The Phonetics and Phonology IPhD is designed for students who wish to develop an advanced theoretical and analytical grounding in Phonetics and Phonology. The focus is on its application in first and second language acquisition, sociolinguistics, speech science, and language patterning.
The Integrated PhD has a substantial taught and assessed component, as well as a supervised research element. The foundation is a common core of modules dealing with essential theoretical issues and research methods. You are also offered specialised modules which act as the basis for your thesis.
You will have an individual course of study based on your needs and sponsor's requirements.
The research phase of the programme offers supervision in:
- phonetics and phonology in second language acquisition and bilingualism
- phonetics and phonology in first language acquisition
- sociophonetic perspectives on speech perception and production
- phonological theory and phonological patterns in various languages
- phonetic and phonological characteristics of languages and language description
One of the strengths of the course is that it brings together the teaching and research expertise of staff belonging to three schools that make up the Centre for Research in Linguistics and Language Sciences (CriLLS). These are:
- School of Education, Communication, and Language Sciences (ECLS)
- School of English Literature, Language and Linguistics (SELLL)
- School of Modern Languages (SML)
This widens the pool of modules that are available and enables you to interact with staff and students from a wide variety of backgrounds and expertise. Our particular areas of strength are in:
- first and second language acquisition
- speech production and perception in multilingual contexts
- phonological theory
The cross-cutting theme within these areas that we are all interested in is the link between perception, production and learning.
Our perception research looks at the role of speakers and listeners in shaping linguistic systems and sound change.
Work on production and learning covers our interest in investigating meaningful sound patterning, including how it is acquired, stored, and produced within a social context. Our work also investigates categorical and graded aspects of speech and the role of language-specific factors in shaping these categories.
Recent graduates of phonetics and phonology at Newcastle have worked on a variety of languages and dialects, including:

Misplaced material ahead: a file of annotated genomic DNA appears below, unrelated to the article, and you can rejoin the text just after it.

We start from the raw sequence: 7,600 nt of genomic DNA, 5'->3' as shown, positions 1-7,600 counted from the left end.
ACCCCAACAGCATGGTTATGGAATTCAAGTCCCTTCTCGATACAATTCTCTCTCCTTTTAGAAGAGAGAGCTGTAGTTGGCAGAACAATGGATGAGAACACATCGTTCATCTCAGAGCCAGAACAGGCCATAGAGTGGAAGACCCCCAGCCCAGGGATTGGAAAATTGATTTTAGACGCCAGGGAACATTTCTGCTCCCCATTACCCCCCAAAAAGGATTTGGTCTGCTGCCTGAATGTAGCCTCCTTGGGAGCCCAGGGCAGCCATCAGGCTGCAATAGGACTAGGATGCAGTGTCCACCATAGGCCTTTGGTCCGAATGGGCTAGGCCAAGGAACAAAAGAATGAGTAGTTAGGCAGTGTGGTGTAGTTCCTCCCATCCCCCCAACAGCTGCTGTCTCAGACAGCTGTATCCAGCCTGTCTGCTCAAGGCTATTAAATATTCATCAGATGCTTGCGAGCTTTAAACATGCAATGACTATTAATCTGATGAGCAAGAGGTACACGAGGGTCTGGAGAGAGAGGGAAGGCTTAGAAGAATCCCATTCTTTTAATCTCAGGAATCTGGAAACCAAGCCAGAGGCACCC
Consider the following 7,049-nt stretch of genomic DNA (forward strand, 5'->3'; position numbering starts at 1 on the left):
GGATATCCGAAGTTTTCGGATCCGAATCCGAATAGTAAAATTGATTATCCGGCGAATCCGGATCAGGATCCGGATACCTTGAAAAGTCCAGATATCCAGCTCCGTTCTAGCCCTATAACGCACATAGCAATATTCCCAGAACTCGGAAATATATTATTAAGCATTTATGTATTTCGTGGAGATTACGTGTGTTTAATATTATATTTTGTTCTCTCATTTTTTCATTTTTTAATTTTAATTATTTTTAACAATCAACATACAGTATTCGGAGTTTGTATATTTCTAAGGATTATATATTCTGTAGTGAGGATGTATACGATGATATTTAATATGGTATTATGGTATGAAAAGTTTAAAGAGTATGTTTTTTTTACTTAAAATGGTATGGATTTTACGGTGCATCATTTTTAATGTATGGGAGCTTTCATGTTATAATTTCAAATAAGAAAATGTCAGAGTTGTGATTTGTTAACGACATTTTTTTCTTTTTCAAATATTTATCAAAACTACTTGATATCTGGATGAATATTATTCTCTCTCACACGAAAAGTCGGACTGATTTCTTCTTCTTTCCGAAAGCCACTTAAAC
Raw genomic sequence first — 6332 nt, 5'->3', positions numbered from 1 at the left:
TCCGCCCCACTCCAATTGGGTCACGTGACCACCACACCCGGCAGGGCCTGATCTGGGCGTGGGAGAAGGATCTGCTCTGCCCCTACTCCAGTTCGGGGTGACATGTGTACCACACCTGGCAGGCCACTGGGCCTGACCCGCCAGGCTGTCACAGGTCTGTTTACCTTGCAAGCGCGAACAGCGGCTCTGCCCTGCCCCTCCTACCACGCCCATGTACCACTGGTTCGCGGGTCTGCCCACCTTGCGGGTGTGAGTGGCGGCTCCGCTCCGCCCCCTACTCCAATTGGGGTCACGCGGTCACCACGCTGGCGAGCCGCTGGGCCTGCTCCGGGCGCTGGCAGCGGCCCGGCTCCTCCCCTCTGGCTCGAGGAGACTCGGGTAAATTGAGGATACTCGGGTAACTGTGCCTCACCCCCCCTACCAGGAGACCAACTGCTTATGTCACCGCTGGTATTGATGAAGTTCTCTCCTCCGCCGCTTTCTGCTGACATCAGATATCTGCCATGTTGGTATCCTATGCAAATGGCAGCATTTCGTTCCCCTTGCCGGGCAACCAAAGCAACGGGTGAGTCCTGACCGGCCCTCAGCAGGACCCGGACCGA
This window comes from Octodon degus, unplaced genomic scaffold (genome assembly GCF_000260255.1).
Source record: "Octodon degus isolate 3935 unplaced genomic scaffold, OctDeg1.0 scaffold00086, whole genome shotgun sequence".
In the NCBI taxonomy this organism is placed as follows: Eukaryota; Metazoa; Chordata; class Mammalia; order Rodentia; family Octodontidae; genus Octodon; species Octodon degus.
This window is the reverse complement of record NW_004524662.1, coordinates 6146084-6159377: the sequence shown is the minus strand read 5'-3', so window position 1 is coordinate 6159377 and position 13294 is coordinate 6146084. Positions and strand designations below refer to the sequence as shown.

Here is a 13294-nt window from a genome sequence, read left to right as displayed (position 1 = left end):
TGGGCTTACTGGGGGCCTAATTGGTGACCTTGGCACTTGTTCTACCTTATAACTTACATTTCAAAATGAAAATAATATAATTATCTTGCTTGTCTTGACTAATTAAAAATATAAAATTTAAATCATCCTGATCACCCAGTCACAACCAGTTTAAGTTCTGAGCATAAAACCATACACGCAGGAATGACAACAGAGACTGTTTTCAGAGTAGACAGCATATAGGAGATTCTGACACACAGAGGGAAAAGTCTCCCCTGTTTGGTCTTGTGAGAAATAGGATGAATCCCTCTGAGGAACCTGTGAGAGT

- Arabic (a range of dialects)
Our graduates go on to work in academic institutions across the world, and in public and private institutions specialising in health sciences, media and communication, speech technology and forensic science.
British Association of Academic Phoneticians (BAAP)
When you reach the research stage, you are encouraged to become a member of the British Association of Academic Phoneticians (BAAP). This is the professional organisation for phoneticians in Britain.
Its members are involved in research in phonetics, in teaching phonetics in higher education, and in the application of phonetic knowledge in areas such as speech and language therapy, speech technology and forensic science.
The Association holds a Colloquium every two years. This provides an opportunity for members and invited participants to meet, present their research, and discuss issues of concern to the academic community.
The IPhD is structured over four years, full time. A typical course consists of:
- taught stage (year one): you will take six core modules
- research stage (years two, three and four): you will undertake a supervised research project within five areas of specialisation
A variety of assessment approaches are used in the modules, including:
- lab reports
- oral and written class tests
The research element is assessed through a thesis of 80,000 words.
The Phonetics Lab forms part of Newcastle's Centre for Research in Linguistics and Language Sciences (CRiLLS), one of the UK's largest groupings of speech and language specialists. Alongside standard acoustic analysis software and high quality recording equipment, our facilities include:
- ultrasound imaging
This provides the means of undertaking a wide range of acoustic, articulatory and perceptual investigations.
We're located in Room 2.12 of the King George VI Building on the main University campus.